FORT WAYNE, Ind. (WANE)- We’re learning more about how a proposed business tax cut could affect Fort Wayne Community schools. The School Board President Mark GiaQuinta went before city council at a public hearing, Tuesday night.
“We’re not here to support any tax,” said GiaQuinta. “We’re here to protect the revenue that serves our parents.”
When Councilman Jason Arp introduced the proposed business property tax repeal, GiaQuinta said it would cost the district. He went before City Council to explain just how much.
FWCS gets millions of dollars through a business personal property tax. City Council is considering eliminating that tax, in an effort to make Fort Wayne more attractive for businesses and business owners. It’s a move that GiaQuinta said could cause the district to make another round of transportation cuts in a couple years.
“You’ll see the very same reaction in about two years because that’s the amount of time it will take us to lose the same amount of money that cost us to reduce transportation the first time,” he said.
According to GiaQuinta the district would lose around $2 to $3 million dollars over the next two years if this ordinance is passed. Over the next 9 or 10 years the district could lose $10 million.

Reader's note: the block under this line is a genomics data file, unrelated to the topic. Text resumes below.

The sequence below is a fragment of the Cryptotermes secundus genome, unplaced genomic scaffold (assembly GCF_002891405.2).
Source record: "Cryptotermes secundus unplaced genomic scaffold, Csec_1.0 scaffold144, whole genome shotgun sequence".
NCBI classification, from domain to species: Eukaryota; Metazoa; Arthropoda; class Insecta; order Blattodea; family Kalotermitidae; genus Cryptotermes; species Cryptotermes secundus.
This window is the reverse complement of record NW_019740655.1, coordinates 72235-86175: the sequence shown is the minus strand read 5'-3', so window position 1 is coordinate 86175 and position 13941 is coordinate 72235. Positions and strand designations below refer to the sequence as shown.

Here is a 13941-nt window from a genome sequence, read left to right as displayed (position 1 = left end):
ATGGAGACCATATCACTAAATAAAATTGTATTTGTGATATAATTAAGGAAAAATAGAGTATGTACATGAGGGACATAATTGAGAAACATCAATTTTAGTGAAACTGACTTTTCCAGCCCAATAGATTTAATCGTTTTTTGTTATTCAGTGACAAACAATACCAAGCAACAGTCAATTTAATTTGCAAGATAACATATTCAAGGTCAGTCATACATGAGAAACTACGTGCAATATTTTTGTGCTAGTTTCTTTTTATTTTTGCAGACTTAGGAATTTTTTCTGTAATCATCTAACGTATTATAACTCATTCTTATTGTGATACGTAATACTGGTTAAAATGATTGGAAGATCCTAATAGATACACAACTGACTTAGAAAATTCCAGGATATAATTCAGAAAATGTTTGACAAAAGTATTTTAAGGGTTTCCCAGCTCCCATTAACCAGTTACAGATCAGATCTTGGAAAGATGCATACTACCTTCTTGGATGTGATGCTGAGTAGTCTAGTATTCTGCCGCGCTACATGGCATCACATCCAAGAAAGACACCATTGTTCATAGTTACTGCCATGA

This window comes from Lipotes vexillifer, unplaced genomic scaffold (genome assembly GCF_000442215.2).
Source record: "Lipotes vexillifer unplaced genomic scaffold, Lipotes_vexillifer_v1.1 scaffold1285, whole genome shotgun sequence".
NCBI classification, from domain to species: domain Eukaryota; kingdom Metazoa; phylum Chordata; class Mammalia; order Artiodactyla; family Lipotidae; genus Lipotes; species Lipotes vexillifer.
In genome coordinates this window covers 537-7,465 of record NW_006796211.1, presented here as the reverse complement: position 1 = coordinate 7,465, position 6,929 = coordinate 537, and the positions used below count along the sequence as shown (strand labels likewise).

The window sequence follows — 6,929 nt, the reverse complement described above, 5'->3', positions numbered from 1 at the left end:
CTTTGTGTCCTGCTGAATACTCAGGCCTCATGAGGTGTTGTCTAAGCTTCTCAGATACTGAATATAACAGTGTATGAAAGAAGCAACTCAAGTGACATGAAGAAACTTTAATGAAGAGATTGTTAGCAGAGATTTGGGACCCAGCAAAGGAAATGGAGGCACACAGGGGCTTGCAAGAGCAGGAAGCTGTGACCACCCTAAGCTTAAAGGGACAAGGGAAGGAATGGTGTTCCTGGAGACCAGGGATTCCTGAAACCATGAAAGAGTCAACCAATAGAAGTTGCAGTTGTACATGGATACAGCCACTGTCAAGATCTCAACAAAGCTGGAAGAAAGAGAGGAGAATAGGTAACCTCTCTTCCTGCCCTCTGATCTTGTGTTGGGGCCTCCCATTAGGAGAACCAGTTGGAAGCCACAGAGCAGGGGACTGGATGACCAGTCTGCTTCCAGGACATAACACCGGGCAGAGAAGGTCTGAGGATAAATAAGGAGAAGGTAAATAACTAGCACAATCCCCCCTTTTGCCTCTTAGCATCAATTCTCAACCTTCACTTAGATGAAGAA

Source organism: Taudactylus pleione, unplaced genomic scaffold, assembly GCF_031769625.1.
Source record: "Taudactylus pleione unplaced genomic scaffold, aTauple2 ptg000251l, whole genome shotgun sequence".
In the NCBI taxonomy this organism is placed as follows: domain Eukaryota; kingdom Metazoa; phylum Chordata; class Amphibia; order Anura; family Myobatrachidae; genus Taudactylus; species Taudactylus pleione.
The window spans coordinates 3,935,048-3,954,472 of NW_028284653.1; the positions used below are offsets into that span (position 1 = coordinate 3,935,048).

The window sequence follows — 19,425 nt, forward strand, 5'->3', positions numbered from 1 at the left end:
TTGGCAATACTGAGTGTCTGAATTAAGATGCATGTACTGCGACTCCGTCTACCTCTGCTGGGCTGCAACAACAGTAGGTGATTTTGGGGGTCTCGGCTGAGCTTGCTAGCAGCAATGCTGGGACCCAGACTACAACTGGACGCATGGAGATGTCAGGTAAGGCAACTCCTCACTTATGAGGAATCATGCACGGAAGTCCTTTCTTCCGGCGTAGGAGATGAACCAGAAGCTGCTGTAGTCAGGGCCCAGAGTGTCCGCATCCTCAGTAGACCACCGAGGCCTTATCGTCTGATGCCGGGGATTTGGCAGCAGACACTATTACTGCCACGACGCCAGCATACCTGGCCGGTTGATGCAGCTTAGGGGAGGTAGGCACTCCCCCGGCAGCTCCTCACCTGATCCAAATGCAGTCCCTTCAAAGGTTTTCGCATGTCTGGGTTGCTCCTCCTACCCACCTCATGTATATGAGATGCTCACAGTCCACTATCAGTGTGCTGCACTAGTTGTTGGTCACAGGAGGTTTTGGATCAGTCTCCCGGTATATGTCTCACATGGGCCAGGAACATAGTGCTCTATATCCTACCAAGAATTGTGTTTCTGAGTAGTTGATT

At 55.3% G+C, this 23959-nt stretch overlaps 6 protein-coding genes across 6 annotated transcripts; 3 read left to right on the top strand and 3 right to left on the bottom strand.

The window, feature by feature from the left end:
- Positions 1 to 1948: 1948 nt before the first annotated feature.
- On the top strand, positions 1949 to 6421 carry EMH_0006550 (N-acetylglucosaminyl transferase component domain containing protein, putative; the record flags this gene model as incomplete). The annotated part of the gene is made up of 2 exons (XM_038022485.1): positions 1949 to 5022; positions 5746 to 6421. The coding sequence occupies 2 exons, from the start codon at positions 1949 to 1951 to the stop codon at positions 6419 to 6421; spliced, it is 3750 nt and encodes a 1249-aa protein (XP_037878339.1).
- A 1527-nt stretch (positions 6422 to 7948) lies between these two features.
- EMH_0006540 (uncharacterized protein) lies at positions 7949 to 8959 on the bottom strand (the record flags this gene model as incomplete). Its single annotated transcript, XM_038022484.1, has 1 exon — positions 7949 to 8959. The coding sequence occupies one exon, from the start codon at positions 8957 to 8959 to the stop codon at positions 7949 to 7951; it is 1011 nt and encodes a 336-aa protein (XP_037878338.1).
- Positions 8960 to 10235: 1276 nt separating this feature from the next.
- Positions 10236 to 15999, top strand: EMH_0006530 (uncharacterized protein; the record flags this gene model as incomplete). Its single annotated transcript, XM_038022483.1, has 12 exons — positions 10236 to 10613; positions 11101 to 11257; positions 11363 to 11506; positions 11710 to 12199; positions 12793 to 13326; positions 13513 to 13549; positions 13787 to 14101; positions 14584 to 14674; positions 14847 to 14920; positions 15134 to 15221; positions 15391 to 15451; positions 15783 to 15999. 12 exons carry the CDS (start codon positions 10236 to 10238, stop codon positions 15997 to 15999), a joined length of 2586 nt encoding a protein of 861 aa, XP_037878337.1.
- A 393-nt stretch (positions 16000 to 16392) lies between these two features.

“Cutting the revenue source without the ability to replace it is a very difficult thing to do,” he said. “Because it creates winners and losers. And the parents of Fort Wayne Community schools would be definite losers in this equation.”
Councilman Jason Arp said the schools shouldn’t lose any money. The money lost from the tax cut will be replaced with revenue from population growth.
“They would lose the money from this source but the overall growth of the city would out pace the loss,” he said.
Still, GiaQuinta said his main concern is meeting the needs of students and parents.
“We’ve been in meetings with parents, we’ve heard their concerns, we’ve heard their passion,” he said. “This is our effort to forestall any further cuts in the transportation of our children to school”
City Council will hold another public hearing September 20.